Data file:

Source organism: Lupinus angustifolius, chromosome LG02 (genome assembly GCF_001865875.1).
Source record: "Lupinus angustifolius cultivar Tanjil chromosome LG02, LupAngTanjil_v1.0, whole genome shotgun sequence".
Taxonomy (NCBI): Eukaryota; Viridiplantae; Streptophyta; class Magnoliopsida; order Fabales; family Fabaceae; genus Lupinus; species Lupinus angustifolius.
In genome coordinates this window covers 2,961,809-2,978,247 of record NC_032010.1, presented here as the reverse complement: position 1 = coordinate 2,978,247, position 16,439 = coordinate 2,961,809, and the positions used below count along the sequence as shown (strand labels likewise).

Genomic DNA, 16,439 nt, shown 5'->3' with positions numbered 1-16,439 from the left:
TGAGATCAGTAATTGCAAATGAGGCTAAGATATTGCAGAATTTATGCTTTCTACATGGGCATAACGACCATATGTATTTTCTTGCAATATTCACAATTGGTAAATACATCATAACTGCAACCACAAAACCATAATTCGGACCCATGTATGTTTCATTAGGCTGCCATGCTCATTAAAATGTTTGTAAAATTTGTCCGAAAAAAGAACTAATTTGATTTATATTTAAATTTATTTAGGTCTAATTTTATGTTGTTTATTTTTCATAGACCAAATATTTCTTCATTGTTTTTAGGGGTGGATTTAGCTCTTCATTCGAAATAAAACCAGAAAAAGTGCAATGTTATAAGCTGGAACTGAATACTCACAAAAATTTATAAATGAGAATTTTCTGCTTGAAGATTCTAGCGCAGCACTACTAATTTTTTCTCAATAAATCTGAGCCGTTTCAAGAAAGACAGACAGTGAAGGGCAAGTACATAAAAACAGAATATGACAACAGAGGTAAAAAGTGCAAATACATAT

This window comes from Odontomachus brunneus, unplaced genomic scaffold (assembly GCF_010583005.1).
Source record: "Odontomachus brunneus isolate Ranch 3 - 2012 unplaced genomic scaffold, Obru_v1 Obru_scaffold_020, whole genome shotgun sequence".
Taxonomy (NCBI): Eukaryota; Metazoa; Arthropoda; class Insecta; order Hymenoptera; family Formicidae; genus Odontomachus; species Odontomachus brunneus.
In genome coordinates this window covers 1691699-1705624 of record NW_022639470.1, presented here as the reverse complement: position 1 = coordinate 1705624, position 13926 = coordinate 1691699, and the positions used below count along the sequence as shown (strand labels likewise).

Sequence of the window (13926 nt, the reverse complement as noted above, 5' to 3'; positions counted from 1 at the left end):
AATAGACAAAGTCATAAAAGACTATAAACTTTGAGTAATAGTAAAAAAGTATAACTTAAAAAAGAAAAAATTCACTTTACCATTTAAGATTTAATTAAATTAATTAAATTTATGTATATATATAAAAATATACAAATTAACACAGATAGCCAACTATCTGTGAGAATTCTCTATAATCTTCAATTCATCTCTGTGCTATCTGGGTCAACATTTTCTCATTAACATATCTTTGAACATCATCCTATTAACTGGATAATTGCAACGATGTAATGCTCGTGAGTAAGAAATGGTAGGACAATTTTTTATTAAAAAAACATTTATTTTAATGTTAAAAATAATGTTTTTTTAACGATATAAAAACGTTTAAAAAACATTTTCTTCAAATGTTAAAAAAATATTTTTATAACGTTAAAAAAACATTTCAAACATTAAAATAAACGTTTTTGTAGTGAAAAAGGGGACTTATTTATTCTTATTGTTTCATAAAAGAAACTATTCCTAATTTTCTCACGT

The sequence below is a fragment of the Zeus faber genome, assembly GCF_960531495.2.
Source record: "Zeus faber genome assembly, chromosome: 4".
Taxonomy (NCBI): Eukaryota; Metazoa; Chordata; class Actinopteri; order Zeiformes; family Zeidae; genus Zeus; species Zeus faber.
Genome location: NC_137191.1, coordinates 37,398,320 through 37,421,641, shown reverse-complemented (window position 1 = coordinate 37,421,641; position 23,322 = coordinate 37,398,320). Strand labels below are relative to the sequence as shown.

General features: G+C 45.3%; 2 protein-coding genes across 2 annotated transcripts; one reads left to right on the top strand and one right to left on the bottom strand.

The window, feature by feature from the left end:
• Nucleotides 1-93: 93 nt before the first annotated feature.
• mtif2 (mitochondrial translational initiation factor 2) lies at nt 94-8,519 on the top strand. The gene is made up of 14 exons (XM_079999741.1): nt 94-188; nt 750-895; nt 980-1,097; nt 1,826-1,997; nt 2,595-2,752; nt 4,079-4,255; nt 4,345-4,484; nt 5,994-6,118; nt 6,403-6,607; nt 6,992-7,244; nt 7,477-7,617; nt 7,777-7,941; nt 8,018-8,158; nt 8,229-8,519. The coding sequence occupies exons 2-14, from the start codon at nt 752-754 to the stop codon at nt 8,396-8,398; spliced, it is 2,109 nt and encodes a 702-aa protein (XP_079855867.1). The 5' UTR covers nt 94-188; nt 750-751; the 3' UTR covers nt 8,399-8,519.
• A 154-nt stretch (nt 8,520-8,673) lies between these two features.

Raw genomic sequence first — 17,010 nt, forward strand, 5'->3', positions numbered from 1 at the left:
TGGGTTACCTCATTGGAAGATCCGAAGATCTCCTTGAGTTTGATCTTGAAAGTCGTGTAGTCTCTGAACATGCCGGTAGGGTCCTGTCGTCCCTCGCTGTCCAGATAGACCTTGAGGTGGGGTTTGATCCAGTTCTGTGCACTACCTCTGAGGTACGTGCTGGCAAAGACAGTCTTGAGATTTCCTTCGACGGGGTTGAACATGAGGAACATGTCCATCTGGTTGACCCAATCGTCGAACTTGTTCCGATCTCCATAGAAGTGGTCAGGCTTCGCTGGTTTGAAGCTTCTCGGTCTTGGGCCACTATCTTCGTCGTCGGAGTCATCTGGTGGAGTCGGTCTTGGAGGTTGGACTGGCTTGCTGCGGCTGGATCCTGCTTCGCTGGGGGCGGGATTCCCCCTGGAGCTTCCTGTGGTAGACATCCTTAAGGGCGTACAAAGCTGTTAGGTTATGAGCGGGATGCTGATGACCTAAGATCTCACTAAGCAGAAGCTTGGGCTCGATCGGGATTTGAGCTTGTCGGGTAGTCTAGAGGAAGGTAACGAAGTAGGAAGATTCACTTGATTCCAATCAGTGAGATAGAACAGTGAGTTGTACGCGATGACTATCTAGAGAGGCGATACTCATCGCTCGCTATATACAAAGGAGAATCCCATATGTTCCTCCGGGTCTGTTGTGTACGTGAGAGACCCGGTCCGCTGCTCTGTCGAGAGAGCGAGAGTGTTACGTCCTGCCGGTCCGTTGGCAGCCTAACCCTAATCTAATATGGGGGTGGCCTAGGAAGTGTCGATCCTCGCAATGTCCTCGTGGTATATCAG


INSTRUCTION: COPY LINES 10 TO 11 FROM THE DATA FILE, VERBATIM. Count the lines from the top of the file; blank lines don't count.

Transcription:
In genome coordinates this window covers 1691699-1705624 of record NW_022639470.1, presented here as the reverse complement: position 1 = coordinate 1705624, position 13926 = coordinate 1691699, and the positions used below count along the sequence as shown (strand labels likewise).

Sequence of the window (13926 nt, the reverse complement as noted above, 5' to 3'; positions counted from 1 at the left end):